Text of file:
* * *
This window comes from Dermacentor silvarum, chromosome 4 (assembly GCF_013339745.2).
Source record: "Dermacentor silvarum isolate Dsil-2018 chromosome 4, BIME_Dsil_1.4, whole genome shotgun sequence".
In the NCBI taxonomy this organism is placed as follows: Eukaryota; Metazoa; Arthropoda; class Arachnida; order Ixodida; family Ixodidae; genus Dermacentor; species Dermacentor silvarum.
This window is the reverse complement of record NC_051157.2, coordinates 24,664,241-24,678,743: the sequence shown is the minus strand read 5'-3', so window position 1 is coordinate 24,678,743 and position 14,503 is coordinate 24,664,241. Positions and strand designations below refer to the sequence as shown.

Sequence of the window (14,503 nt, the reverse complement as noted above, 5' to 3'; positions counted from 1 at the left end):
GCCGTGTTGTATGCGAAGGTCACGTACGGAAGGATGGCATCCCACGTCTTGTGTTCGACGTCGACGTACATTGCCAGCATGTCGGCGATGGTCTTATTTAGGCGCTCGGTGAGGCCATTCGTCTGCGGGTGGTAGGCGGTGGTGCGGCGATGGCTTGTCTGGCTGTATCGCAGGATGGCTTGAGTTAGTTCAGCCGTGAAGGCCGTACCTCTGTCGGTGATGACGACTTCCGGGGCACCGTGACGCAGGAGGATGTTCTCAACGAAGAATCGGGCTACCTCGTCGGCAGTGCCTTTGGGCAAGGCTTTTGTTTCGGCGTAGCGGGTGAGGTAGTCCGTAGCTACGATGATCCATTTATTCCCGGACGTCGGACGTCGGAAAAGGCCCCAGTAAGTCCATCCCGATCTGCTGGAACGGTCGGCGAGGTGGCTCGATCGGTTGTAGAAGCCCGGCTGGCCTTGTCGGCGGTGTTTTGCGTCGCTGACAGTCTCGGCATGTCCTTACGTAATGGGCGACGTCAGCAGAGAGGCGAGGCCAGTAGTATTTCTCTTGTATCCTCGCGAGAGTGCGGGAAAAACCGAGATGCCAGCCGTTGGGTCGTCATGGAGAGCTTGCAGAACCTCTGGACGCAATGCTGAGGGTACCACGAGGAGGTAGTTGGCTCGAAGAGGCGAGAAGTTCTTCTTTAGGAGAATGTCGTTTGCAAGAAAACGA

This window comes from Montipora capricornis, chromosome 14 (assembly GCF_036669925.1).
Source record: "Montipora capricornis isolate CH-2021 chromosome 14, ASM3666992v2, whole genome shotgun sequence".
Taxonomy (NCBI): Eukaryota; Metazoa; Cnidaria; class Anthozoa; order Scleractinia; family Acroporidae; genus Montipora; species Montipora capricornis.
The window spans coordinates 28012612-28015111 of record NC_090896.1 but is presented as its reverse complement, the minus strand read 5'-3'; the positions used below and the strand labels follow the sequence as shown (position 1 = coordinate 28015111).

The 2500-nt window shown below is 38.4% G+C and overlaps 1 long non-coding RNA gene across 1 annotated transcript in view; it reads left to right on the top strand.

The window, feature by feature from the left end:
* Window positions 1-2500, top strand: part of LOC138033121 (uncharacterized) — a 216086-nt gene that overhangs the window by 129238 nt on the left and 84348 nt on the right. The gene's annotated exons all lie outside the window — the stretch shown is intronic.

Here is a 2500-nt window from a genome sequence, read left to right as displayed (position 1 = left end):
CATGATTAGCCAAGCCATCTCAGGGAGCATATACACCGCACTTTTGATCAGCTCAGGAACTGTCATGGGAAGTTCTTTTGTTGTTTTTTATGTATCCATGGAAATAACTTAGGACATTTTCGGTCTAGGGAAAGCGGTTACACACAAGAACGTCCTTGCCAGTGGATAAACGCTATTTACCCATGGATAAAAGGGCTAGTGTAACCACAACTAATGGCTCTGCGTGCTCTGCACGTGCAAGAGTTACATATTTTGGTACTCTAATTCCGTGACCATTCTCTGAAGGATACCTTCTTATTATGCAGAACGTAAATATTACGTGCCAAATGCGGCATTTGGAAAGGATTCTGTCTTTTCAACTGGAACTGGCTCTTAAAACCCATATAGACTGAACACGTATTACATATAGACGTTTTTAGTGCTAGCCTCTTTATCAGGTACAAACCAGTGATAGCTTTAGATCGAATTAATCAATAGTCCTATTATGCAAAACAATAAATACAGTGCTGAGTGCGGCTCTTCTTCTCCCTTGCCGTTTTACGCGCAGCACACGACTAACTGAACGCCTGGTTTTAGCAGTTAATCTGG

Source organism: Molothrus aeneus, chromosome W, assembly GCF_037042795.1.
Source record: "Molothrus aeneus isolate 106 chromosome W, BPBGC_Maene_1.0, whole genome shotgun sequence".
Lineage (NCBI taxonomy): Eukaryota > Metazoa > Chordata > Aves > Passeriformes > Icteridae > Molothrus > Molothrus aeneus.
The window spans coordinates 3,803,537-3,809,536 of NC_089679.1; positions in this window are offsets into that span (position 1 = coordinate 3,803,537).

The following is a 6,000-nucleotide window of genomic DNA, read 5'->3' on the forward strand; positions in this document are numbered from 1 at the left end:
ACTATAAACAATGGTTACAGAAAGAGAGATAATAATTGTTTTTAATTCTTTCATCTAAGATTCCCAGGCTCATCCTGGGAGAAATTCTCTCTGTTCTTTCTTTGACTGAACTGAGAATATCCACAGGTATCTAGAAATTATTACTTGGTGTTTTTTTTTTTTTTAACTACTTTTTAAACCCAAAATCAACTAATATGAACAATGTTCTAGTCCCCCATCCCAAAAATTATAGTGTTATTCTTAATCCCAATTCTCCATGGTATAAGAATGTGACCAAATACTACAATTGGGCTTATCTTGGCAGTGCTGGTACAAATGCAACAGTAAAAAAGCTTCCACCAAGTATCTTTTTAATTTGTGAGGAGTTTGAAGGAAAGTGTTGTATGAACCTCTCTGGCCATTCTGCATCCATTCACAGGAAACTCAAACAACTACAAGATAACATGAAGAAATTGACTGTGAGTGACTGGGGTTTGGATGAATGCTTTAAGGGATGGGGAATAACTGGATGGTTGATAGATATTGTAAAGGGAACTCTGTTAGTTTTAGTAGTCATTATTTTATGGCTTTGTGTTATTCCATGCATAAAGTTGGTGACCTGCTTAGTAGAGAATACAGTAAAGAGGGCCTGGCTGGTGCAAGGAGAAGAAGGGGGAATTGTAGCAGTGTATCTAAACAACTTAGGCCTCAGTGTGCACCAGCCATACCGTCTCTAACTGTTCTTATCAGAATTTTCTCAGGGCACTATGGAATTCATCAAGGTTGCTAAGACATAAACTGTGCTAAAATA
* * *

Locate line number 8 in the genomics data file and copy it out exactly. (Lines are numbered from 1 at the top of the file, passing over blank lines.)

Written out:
Source record: "Montipora capricornis isolate CH-2021 chromosome 14, ASM3666992v2, whole genome shotgun sequence".